How do you say “I’m sorry”?

When was the last time you had to apologize for something you said or did? We human beings create lots of opportunities to practice apologies—not because we’re evil and intend to hurt people (though sometimes that may be true); but more often  because we are fallible, and despite our best intentions, we react to failing conversations with anger, sharp words, or  silence—avoiding what would be helpful to say.

We tend to have pretty good radar when it comes to bad apologies. We know them when we hear them.  Have you heard, or possibly said, any of these lately?

  • “I’m sorry you misunderstood me.” Meaning If you were smart enough you’d know what I meant. This phrase reeks of blame.
  • “I’m sorry you feel that way. What can we do so that it doesn’t happen again?” This type of apology can be infuriating because not only does the recipient hear “your feelings are to blame,” but the speaker avoids assuming any responsibility for what occurred.
  • “I didn’t mean to be such a jerk, but you made me so mad!” This is an attack masked as an apology. Notice the speaker never acknowledges responsibility. Sure, the speaker acted badly, but lets himself off the hook by blaming the other person for making him unable to control his emotions.

A useful apology has four parts.

  1. Start with an apology that verbally signals you are contrite. Use a phrase such as:
  • I’m sorry.
  • I apologize.
  • Please accept my apology.

This is not rocket science.

  1. State what you actually said or did that offended and own the impact. For example:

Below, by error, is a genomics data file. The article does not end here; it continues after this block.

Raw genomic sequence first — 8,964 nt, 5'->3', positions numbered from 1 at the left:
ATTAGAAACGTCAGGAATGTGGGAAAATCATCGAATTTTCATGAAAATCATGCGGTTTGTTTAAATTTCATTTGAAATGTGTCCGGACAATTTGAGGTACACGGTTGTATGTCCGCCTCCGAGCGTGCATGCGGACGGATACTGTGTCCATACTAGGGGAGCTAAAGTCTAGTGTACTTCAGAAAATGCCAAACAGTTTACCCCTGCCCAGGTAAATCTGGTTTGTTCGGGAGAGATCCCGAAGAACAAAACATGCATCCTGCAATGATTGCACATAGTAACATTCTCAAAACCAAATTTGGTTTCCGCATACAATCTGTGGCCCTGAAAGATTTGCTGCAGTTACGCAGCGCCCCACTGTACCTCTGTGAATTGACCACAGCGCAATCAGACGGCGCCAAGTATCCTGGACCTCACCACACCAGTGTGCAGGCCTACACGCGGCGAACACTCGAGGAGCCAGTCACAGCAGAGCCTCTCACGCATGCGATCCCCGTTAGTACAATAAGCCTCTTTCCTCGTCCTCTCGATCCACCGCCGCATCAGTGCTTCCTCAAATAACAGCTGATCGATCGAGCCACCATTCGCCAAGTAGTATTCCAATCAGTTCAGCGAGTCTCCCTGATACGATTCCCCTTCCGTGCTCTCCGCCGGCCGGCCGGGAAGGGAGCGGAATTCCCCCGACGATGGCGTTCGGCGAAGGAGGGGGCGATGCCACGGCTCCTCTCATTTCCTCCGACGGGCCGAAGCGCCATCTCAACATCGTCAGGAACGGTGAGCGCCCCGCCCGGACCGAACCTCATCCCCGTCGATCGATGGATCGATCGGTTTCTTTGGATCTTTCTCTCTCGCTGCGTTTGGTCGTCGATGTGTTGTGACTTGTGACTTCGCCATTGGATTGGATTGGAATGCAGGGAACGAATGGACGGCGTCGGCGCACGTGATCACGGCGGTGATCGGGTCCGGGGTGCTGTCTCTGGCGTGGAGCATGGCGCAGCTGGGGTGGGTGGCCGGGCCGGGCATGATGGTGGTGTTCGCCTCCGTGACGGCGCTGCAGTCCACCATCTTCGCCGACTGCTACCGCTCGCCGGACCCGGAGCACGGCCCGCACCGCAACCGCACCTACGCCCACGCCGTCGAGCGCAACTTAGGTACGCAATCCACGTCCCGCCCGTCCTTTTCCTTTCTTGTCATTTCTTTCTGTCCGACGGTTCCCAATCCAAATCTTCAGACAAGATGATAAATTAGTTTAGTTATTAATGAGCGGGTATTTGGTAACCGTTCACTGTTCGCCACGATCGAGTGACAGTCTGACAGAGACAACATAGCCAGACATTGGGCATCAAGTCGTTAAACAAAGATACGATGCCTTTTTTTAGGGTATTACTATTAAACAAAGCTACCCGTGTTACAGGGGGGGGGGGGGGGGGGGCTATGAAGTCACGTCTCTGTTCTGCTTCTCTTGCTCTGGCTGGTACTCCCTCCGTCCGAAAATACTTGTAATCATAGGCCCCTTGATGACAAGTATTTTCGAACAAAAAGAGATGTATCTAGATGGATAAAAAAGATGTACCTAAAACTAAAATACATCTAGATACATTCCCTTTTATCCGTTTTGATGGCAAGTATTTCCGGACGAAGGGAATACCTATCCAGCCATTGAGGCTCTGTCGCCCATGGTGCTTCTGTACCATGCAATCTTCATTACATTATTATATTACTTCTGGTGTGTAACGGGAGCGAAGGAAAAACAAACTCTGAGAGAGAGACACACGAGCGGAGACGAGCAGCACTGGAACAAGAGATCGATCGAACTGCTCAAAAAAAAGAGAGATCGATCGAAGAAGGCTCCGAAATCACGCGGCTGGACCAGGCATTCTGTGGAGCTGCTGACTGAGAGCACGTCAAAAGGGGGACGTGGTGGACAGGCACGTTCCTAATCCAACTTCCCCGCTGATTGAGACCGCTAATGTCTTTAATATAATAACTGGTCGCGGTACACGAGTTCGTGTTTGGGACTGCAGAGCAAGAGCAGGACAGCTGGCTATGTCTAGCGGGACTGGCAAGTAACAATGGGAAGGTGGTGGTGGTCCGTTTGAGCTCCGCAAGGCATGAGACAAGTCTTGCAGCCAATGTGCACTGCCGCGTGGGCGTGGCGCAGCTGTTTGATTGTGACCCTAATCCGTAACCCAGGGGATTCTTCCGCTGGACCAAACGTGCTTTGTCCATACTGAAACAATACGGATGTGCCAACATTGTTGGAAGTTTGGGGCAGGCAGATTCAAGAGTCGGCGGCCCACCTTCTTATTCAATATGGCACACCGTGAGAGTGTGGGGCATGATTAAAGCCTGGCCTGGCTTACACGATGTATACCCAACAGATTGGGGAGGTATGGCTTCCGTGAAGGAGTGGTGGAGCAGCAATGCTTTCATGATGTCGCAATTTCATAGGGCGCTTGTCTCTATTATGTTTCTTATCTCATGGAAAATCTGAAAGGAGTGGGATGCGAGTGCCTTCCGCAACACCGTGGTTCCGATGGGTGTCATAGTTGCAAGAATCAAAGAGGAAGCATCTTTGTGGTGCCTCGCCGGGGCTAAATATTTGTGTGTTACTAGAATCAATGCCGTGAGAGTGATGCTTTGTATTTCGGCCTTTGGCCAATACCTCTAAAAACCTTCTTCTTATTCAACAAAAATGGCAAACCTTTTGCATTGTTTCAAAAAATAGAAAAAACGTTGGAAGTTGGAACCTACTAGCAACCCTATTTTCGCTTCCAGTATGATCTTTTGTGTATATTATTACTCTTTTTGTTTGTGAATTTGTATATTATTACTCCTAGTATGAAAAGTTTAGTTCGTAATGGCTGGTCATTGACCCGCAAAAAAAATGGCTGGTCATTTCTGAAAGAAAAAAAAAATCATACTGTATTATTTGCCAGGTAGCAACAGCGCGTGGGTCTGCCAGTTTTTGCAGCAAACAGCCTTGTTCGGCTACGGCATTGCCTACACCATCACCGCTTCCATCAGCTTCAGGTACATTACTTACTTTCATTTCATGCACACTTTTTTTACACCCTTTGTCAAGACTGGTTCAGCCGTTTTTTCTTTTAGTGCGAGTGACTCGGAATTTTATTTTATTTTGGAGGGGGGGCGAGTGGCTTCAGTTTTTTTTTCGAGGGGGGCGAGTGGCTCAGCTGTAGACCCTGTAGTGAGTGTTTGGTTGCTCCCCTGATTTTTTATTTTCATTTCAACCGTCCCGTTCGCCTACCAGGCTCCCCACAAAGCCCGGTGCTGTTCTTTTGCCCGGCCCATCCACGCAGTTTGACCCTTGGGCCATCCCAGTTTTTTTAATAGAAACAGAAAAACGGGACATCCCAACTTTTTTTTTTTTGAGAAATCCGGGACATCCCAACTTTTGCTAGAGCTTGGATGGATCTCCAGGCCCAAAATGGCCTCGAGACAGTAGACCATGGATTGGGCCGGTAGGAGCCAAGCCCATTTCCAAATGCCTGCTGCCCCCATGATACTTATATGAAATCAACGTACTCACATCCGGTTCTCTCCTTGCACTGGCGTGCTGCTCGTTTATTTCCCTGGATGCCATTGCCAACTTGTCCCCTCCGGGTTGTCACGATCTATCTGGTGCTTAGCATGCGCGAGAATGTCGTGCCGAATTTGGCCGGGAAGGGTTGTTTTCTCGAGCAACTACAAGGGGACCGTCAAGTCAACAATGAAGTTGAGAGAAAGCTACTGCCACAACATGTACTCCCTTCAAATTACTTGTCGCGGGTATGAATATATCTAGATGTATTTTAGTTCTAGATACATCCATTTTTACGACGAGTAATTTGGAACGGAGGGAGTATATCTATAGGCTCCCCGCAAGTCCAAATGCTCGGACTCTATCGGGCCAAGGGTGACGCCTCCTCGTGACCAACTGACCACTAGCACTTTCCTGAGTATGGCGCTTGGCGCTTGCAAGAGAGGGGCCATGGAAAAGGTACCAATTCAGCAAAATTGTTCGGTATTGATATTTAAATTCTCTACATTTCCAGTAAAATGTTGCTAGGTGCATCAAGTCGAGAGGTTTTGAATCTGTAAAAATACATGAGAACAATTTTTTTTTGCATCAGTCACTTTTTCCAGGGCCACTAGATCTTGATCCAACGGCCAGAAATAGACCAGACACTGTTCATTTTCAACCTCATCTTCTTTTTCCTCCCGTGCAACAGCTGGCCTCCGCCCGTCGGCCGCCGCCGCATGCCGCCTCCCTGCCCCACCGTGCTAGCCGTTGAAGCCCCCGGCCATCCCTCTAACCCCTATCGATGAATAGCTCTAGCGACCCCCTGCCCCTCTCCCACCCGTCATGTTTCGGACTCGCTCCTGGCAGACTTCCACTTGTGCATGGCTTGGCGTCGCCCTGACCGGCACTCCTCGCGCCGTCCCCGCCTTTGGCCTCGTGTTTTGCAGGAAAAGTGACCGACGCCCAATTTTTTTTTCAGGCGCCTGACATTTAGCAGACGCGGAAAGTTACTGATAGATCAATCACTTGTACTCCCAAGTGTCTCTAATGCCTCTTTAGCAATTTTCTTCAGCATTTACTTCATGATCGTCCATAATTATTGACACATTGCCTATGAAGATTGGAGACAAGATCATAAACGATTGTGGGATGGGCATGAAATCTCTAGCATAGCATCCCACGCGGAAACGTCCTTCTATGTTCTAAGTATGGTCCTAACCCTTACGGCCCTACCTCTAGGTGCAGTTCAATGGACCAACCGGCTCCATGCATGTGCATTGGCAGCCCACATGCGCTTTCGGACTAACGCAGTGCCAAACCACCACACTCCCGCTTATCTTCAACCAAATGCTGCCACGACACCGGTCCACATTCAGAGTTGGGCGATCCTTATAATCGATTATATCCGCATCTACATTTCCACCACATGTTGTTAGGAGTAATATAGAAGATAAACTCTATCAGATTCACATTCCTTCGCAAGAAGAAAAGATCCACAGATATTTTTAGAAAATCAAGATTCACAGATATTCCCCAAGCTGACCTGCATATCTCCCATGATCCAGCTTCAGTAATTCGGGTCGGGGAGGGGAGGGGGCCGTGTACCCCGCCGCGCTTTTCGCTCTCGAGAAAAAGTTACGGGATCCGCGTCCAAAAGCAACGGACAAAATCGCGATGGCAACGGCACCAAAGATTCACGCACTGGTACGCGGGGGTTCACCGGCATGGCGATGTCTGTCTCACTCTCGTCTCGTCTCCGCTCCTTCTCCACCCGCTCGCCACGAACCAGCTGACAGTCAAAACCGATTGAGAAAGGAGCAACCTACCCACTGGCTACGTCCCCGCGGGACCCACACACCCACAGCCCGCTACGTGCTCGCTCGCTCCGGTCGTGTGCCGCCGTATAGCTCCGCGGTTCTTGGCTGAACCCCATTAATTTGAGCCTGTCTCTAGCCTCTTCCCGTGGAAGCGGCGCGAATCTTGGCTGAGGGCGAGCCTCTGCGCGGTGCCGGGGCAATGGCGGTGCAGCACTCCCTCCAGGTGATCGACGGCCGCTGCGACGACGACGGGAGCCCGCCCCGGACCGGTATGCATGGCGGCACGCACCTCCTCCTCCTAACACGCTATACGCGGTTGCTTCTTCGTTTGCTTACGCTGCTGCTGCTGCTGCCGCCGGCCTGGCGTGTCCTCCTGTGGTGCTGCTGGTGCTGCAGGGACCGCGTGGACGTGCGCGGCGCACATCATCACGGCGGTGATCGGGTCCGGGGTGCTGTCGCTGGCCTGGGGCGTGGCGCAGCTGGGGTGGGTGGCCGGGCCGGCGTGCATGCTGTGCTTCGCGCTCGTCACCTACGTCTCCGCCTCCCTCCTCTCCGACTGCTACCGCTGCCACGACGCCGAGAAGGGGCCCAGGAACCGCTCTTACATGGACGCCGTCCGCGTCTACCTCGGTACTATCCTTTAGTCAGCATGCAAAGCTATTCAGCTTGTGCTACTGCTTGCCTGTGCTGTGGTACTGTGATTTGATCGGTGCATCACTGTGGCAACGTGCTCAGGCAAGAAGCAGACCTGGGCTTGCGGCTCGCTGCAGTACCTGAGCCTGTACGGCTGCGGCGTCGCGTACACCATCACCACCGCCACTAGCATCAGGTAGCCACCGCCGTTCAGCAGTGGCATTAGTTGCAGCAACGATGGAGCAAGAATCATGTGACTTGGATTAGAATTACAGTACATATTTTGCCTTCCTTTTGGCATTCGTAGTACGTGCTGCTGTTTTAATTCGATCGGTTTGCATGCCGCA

• I entered the room, yelled and called you names. I realize that when I did that I did serious damage to our relationship.
  • I shouldn’t have shouted “No, you do it!” and stormed out of the room.
  • I really didn’t mean to blame you, and yet I did.
  1. Finish the apology by clarifying what you do want or do intend.
  • I really want to take time to consider all of our options.
  • I want to find a way to talk about this with you. You deserve to be treated with respect and I want to do a better job of that.
  1. Be sincere. This last part is the one that makes or breaks the apology. You need to feel the burden of knowing you hurt someone, and identify with the pain you caused the other person. If you lack empathy, your apology will land with a thud. An insincere apology can do more damage than none at all.

A sincere apology transforms relationships. You experience a shameful cleansing and actually feel better about yourself. You are able to do the right thing toward another human being and acknowledge the injury you caused.

The other person learns through your apology that you value him or her enough to humble yourself in service to the relationship.

For a powerful example of the healing powers of an apology, watch Shaka Senghor’s TedTalk on Why your worst deeds don’t define you.

If you have made an apology recently, please share it as a comment below. What did you say, what impact did it have on you, the other person, and the relationship going forward?

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